Swimming Gadgets for the new triathlete

English: A young girl taking a break in a swim...
English: A young girl taking a break in a swimming pool, grabbing on to a rainbow-coloured styrofoam flotation device. Français : Jeune fille s’offrant une pause dans une piscine, s’accrochant à une planche de polystirène expansé aux couleurs de l’arc en ciel. (Photo credit: Wikipedia)

The great thing with adding new sports to your repertoire is that you get to buy ‘essential’ new kit. Hence the casual parkrunner will soon find himself cross training into cycling and then before you know it the pool or the lake will beckon.

But what to buy for the swim training? The great thing is that most swimming kit is pretty cheap; the main cost of swimming is in the use of the water (excepting wetsuits).

So if your partner is heading off to the lake there are a variety of cheap (and often useful) birthday presents to be had for them. Here’s my list:

  • Ear plugs (up to £5) – help in cold lakes and also to stop painful pool based ear infections.
  • Swim cap (a couple of quid) – makes you a bit faster or warmer I guess. You might need two (including a bright one) for an open water swim or race to help keep your goggles on.
  • Goggles! £20 should be more than enough for a good pair. Look for two separate straps to go over the rear of the head.  I guess you could go for polarised or darkened goggles for sunny days outside. Important to get a good fit. A pair would probably last a year or so.
  • Kit bag. a tenner should be ample to sort you out with a simple shoulder bag which has netting somewhere to let all the stuff dry out when you forget to empty it on returning home.
  • Nose clip (£5) especially useful if you are getting a snorkel but otherwise I think of limited benefit
  • Snorkel – £25 for a Finis Freestyle Snorkel. Takes the problem with breathing out of the equation. Let’s you focus on your stroke mechanics without having to turn (read LIFT) your head. Also gives you more freedom to fill  your lungs if your timing is normally out. You’ll look a bit of a prat with one but they do work and they are best used with nose clips.
  • Hand paddles – £20 should be more than enough. Speedo are as good as any. they can be a bit bigger than a hand with holes in and quite rigid or bigger still and a bit more flexible. Most will have some sort of ‘essential’ and unique design feature that probably makes little difference. Helps build a bit of muscle also, if you’re rubbish, you can usually pop these on at the end of a session to eeek out a few  more lengths.
  • Kick board – you know the ones the kids have! Get a suitable one for your weight/size. Let’s you focus on kicking funnily enough.
  • Flippers/fins – good for simulating the (more correct) position you will get with a wetsuit if you are not a great swimmer and also probably provide quite a bit more forward momentum akin to what a wetsuit will provide to a poor swimmer. You would use in the pool but I guess you could also in a lake – I’ve seen it done. Flippers are a longer version of fins. The swimsmooth.com site favour the longer ones as they probably give a beginner sufficient forward motion to be able to properly complete drills.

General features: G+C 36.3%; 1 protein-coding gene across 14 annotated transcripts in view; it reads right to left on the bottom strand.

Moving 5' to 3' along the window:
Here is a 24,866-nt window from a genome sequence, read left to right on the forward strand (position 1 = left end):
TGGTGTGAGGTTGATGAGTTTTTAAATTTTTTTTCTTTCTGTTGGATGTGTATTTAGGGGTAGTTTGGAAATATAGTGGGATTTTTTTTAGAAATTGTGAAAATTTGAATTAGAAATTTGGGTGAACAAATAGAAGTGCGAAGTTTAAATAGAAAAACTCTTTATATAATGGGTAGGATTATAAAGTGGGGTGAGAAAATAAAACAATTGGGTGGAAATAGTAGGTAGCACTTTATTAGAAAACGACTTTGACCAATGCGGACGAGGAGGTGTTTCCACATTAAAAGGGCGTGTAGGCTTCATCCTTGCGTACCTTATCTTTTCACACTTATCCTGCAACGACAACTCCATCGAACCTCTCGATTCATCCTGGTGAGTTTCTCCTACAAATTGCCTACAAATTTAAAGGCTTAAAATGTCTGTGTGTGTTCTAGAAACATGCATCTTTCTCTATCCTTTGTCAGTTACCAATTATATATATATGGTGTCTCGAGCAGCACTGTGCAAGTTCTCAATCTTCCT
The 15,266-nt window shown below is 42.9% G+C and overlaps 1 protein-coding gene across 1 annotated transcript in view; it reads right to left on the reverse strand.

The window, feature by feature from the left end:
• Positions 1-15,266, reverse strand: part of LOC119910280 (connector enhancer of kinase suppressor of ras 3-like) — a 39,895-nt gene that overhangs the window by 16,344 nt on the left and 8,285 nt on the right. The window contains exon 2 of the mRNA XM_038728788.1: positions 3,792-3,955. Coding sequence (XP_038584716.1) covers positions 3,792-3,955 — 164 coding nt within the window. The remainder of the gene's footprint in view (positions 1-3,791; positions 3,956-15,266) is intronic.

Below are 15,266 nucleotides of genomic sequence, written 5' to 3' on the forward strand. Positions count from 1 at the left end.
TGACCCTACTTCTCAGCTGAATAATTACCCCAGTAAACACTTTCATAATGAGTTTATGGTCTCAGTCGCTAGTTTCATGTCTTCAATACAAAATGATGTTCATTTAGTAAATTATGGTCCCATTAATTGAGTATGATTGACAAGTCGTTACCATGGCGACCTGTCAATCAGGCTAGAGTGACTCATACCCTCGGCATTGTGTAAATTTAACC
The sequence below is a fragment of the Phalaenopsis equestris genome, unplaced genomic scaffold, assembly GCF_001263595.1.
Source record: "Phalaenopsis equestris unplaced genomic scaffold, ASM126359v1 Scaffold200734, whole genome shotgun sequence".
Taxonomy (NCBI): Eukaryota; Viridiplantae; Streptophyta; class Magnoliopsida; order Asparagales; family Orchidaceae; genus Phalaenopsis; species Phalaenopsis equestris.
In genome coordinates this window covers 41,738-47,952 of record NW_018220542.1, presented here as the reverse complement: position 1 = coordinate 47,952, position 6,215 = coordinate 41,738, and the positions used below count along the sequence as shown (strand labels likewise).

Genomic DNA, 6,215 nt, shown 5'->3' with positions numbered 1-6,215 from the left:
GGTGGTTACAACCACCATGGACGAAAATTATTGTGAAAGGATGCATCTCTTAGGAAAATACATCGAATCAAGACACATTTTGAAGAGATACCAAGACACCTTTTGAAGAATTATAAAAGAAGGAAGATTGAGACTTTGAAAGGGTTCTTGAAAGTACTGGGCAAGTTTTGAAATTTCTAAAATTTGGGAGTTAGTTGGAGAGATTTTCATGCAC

• Pull buoy – a tenner should be more than enough for one of these true essentials. Get one that is a different colour to the ones at your local pool (as it will otherwise get lost). These put the beginner in the right position to focus on arm technique, similarly for the better swimmer they disengage the legs from the action whilst also making rotation a little trickier. Great all round gadget and, other than goggles+trunks, is one of the most useful.
  • Watch – You could spend a couple of hundred quid on a top-of-the-range watch – here is a review of the Garmin 910Xt triathlon watch.
  • Wetsuit – if you are a good swimmer you will err towards a neutral buoyancy suit and for the less competent swimmer you would get a more buoyant suit. Both will make you faster. There are many good makes; blueseventy, hub, orca, foor, speedo, 2xu – to name a few. You are probably talking £200 for a ‘proper’ entry level suit or £100 if you are not sure or £400 if you have cash to burn.
  • Wetronome/Metronome – an audio device to beep to tell you how frequent your stroke should be. An important component to ultimately get you faster/more efficient. £30+
  • Trunks – baggy beach shorts will cause more leg drag and make you slower. You decide if you want to look cooler.
  • Lessons are always a good buy and a tri club membership could well be the way to keep swimming costs down
  • Towel – this list is getting ridiculous now! Time to go.

Missing gadget: What I would like is something like knuckle dusters that opens/separates your fingers to the optimum position. I’m sure it’s already been invented – let me know.

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